QF 3-pounder Vickers

The Ordnance QF 3-pounder Vickers (47 mm / L50) was a British artillery piece first tested in Britain in 1903. It was used on Royal Navy warships. It was more powerful than and unrelated to the older QF 3-pounder Hotchkiss, with a propellant charge approximately twice as large, but it initially fired the same Lyddite and steel shells as the Hotchkiss.[1]

Ordnance QF 3-pounder Vickers
On a Royal Navy monitor circa. 1918
TypeNaval gun, Anti-aircraft gun
Place of originUnited Kingdom
Service history
In service1905–1940
WarsWorld War I, World War II
Production history
No. built600
VariantsMk I Mk II
Mass1,323 lb (600 kg) in total
Barrel length8 ft 8 in (2.64 m) bore (50 calibres)

Shell47×360mmR 3.3 lb (1.50 kg) shell.
Calibre47 mm (1.85 in)
Breechsemi-automatic vertical block
Carriagethree-leg platform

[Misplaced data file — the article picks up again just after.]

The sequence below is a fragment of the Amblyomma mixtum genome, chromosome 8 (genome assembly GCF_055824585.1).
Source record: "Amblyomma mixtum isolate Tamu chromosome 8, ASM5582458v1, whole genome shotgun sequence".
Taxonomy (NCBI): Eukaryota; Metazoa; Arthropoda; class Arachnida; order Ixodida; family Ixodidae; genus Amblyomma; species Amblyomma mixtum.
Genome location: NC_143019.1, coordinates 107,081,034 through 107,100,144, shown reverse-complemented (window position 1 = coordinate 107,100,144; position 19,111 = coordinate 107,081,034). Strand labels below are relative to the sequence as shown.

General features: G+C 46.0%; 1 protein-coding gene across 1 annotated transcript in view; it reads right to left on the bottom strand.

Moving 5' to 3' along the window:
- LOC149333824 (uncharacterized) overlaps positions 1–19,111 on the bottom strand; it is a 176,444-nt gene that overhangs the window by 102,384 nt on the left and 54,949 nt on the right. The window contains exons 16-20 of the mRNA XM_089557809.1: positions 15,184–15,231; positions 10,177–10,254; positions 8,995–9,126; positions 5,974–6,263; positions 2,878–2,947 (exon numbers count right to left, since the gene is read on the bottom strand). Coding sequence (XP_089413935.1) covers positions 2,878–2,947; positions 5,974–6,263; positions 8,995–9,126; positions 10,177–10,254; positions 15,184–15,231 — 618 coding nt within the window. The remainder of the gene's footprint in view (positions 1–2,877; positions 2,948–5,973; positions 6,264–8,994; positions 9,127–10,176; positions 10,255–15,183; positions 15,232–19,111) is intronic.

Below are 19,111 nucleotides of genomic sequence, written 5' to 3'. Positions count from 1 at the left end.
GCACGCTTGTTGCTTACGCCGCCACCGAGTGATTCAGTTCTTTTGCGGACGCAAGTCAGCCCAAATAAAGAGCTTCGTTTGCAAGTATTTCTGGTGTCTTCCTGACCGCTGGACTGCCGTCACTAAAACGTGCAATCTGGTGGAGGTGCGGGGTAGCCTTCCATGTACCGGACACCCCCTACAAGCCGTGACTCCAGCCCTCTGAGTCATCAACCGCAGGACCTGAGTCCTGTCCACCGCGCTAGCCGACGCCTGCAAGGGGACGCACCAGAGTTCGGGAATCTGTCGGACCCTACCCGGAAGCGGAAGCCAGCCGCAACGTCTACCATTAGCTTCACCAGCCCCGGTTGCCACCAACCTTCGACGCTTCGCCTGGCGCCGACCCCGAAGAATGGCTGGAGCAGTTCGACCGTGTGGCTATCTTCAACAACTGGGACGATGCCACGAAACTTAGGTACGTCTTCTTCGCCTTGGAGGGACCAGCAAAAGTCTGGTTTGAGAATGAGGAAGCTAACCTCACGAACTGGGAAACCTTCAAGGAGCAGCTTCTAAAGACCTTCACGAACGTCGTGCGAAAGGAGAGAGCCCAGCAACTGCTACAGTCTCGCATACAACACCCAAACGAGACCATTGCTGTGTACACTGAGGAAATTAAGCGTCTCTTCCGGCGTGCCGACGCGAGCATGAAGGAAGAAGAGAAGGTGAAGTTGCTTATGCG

Elevation-5° to +12°
Rate of fire20 rounds per minute
Muzzle velocity2,575 ft/s (785 m/s) (HE)
Effective firing range2,000 yd (1,829 m)(AA)
Maximum firing range5,600 yd (5,100 m) at 12° elevation;
15,000 ft (4,600 m) (AA ceiling)


Starting in 1904, the Royal Navy bought over 154 of these for use as anti-torpedo boat weapons on capital ships and to arm smaller ships. British production of these guns started in 1905 at Vickers and by the time production stopped in 1936 a total of 600 weapons had been made.

Royal Navy use

By 1911 about 193 guns of this type were in service, and they became standard equipment in the Royal Navy until 1915. In that year, service during the First World War proved these weapons to be ineffective and they were quickly removed from most of the larger ships. During the interwar years they were widely used to arm light ships and river craft. A number of them were converted into anti-aircraft guns and by 1927 at least 62 guns had been converted.

See also


  1. Treatise on ammunition 10th Edition 1915. War Office, UK. Page 404
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